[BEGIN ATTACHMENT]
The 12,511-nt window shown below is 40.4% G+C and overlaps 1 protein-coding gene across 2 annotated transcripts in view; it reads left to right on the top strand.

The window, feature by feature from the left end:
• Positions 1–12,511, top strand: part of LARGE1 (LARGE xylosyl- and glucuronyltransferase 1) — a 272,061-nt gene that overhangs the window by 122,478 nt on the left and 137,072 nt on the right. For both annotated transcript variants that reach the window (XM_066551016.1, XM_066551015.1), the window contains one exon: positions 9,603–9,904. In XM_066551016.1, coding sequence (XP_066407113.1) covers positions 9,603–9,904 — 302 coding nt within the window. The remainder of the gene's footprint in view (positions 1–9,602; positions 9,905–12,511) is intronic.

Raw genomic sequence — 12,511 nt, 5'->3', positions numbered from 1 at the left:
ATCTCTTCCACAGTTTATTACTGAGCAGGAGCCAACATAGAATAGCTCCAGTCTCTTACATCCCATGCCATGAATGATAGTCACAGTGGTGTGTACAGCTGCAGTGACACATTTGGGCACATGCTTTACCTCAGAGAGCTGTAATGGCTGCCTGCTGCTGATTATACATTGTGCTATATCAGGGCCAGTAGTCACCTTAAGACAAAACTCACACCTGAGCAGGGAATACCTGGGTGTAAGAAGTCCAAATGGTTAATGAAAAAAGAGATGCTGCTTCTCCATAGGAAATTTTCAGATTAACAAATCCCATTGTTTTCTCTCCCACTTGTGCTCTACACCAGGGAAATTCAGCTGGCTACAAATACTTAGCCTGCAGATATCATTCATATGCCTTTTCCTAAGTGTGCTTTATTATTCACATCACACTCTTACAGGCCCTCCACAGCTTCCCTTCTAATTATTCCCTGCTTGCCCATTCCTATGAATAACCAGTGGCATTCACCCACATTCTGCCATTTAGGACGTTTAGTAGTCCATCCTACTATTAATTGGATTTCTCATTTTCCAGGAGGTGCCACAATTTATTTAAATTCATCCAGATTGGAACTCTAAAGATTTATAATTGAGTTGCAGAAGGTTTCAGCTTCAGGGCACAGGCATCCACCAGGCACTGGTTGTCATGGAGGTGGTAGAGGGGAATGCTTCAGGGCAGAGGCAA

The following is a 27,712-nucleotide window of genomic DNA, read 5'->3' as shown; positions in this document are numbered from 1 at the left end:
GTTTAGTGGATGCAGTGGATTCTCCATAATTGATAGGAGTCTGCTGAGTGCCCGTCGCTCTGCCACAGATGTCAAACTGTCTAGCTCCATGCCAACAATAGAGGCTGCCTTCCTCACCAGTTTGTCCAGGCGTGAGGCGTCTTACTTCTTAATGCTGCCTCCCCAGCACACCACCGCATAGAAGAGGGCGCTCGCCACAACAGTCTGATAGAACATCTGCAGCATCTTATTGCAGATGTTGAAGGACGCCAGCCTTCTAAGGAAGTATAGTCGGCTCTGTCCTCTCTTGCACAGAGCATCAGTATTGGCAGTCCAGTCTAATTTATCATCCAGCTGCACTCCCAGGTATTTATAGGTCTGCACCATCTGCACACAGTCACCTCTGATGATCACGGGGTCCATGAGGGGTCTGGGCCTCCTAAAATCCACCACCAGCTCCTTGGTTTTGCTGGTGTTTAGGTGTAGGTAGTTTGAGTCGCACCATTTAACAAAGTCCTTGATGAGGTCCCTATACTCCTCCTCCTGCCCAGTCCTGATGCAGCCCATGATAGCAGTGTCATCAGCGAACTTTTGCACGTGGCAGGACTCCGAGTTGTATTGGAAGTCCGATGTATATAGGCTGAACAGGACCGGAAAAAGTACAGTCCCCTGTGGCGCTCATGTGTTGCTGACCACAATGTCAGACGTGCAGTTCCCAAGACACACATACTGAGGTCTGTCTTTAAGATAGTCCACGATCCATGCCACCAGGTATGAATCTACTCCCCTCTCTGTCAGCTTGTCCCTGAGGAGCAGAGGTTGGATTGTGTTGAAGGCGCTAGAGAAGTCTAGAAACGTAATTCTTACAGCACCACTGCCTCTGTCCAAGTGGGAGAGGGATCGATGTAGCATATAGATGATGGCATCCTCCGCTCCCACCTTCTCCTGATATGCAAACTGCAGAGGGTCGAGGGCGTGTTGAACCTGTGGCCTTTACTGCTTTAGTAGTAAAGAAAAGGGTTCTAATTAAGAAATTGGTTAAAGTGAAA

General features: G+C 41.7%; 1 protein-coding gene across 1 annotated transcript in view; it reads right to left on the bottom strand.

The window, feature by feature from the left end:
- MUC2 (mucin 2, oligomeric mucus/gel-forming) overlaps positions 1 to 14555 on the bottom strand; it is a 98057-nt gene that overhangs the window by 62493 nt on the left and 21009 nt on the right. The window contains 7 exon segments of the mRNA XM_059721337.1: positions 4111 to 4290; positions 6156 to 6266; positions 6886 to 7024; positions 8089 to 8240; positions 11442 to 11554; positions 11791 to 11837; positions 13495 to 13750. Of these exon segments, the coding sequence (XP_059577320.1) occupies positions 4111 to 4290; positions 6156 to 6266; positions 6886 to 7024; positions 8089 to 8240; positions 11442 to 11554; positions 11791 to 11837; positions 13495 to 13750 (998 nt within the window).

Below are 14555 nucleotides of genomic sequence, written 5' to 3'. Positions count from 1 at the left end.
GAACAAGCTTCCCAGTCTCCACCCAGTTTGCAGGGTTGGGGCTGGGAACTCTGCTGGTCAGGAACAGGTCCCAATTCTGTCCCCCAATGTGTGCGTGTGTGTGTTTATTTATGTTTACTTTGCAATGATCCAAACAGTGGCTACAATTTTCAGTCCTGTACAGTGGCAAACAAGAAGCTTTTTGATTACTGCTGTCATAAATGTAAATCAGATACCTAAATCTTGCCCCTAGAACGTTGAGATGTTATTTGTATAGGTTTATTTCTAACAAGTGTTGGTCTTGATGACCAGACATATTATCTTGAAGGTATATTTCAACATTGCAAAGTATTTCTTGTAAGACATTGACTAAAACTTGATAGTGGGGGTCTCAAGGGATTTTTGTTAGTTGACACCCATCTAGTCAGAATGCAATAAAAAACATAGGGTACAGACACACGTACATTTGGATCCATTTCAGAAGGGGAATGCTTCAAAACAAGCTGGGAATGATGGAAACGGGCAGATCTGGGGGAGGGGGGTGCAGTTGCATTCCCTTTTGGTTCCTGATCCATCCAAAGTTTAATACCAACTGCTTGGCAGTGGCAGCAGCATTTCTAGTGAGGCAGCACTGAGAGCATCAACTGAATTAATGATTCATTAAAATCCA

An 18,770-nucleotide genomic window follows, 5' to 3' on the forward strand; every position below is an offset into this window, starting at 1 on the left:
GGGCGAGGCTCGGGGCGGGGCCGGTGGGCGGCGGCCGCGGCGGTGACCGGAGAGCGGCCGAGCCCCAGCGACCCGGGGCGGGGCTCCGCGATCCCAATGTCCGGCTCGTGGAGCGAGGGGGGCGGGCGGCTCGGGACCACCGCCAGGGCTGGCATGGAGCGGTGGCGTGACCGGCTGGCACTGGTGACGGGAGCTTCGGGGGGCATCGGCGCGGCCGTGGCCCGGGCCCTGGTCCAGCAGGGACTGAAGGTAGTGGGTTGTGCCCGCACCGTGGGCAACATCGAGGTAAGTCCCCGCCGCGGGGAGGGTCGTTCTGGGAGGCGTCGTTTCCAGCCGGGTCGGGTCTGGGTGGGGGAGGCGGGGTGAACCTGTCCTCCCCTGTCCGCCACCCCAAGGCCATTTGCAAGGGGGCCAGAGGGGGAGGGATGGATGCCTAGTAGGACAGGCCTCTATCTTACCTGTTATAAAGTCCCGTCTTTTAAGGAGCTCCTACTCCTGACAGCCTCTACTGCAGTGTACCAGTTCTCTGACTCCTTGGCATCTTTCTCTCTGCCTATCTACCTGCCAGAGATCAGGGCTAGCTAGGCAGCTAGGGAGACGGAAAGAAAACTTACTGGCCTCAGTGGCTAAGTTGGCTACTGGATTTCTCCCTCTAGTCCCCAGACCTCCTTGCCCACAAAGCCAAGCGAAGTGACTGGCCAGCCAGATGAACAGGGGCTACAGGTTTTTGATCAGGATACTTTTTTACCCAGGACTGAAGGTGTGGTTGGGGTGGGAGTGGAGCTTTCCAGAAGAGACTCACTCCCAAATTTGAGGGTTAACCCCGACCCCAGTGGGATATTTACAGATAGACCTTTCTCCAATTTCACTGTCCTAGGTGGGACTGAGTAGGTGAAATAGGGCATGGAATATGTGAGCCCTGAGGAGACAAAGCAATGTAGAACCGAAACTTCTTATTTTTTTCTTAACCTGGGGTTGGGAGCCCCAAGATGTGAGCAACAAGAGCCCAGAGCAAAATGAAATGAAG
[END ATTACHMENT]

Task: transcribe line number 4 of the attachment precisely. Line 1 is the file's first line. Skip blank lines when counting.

Raw genomic sequence — 12,511 nt, 5'->3', positions numbered from 1 at the left: